This article was originally published by PolitiFact.

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Fact Check

Fact-check: Would One Fentanyl Seizure Be Able to Kill Every West Virginian 32 Times Over?

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In its purest form, two to three milligrams of fentanyl can be fatal. Courtesy: New Hampshire State Police Forensic Lab

When President Donald Trump announced that he would go around Congress to build a wall on the U.S.-Mexico border by declaring a national emergency, U.S. Rep. Carol Miller, R-W.Va., tweeted a video supporting the idea.

In the Feb. 15 video, Miller said, “West Virginia has been hit especially hard by illegal drugs smuggled across our southern border. Just two weeks ago, Customs and Border Protection seized enough fentanyl to kill every person in West Virginia 32 times over.”

There’s no question that West Virginia has been hit hard by the opioid crisis — PolitiFact West Virginia has previously reported that the state ranked No. 1 in the nation for opioid overdoses per capita.

But what about the idea that a single federal seizure of fentanyl could have killed every West Virginian 32 times over? We took a closer look.

Miller’s office told us that they were referring to late January seizure of 254 pounds of fentanyl by Customs and Border Protection at the Nogales port of entry in Arizona. The drugs — which were “concealed within a special floor compartment of a trailer that was laden with cucumbers,” according to the the agency — represented the largest fentanyl seizure in the agency’s history.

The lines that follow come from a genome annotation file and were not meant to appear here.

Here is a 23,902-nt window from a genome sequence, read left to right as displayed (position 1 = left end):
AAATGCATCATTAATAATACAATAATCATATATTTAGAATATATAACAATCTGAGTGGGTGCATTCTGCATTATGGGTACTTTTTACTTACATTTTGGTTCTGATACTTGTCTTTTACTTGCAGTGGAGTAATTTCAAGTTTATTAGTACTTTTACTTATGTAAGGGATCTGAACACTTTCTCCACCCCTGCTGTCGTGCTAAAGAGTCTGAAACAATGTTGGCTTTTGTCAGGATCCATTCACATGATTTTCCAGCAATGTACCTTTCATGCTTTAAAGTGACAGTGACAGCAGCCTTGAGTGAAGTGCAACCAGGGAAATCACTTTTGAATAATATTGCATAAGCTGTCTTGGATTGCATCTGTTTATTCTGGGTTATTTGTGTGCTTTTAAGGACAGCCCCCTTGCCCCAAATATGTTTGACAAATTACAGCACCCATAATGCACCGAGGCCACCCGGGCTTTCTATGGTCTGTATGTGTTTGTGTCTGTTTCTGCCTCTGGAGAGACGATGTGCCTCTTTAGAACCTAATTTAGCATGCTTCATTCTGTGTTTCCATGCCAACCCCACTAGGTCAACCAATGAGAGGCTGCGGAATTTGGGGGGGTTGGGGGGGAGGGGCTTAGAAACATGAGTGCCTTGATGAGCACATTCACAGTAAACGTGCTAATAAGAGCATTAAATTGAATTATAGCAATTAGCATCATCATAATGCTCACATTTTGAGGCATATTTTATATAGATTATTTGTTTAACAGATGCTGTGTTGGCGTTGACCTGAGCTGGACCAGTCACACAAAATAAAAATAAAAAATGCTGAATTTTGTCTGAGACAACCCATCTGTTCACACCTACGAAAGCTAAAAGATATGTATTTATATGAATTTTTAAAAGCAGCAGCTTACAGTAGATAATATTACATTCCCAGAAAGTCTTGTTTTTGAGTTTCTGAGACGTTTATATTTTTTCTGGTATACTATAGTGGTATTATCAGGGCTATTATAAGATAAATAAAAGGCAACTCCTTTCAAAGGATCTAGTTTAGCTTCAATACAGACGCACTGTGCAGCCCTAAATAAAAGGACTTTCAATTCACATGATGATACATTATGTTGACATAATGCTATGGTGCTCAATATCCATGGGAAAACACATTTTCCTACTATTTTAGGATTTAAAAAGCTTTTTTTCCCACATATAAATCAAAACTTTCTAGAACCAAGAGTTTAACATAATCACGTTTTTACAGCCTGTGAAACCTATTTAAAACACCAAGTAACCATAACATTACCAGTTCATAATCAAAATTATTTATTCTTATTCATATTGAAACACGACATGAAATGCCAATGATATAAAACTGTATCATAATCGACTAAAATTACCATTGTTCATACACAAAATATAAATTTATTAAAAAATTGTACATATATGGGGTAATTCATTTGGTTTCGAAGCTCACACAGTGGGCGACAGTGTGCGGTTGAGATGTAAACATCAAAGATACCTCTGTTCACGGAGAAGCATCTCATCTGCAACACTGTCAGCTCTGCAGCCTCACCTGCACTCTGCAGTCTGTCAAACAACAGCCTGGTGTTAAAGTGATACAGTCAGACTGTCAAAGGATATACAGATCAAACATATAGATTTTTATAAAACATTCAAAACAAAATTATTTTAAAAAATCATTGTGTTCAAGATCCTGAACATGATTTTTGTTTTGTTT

Miller’s office also walked us through the math they used to arrive at their figure.

The seizure of 254 pounds converts to 115.2 kilograms. In turn, 115.212 kilograms equals 115.212 million milligrams.

Miller’s office said it used 2 milligrams as a lethal dose of fentanyl, citing information from the Drug Enforcement Administration that 2 milligrams is “a lethal dose for most people.”

Meanwhile, 115.212 million milligrams works out to 57.606 million lethal doses of 2 milligrams each.

West Virginia’s population in 2018 was 1,805,832. If you divide 57.606 millon lethal doses by 1,836,843, it means that amount of fentanyl could theoretically kill every West Virginian 31.8 times over. Rounded up, that works out to the 32 times that Miller cited.

To make sure the 2 milligram threshold was sound, we checked with Timothy J. Pifer, the director of the New Hampshire State Police Forensic Laboratory, an expert on fentanyl and its lethality.

“Based upon research, toxicology reports and information from other agencies, two to three milligrams of fentanyl in its purest form could be fatal,” Pifer said.

However, he added that the technical details make a difference.

For one thing, if you use the 3 milligram threshold instead, the Nogales seizure would be enough to kill every West Virginian about 21 times over, not 32. There would also be a difference in lethality depending on the age, body size, and health of the individual in question.

In addition, Pifer added that “is not clear whether or not the 254 pounds is pure fentanyl or fentanyl that has been already diluted for sale or distribution on the street.” The average degree of purity would make a difference in its lethality.

One final point: Miller used the statistic to support the case for constructing a wall at the U.S.-Mexico border. However, the fentanyl was seized at a port of entry. A wall wouldn’t prevent that type of smuggling through established checkpoints.  

Our ruling

Miller said, “Just two weeks ago, Customs and Border Protection seized enough fentanyl to kill every person in West Virginia 32 times over.”

If you consider 2 milligrams to be a lethal dose — which the Drug Enforcement Administration does — then Miller’s estimate is very close to correct. The only caveat is that differences in purity and the health and size of the potential victim can make a difference.

That said, there’s no question that the fentanyl from the seizure, spread evenly and effectively through the population, could have killed every West Virginia resident many times over.

We rate the statement Mostly True.

This article was originally published by PolitiFact.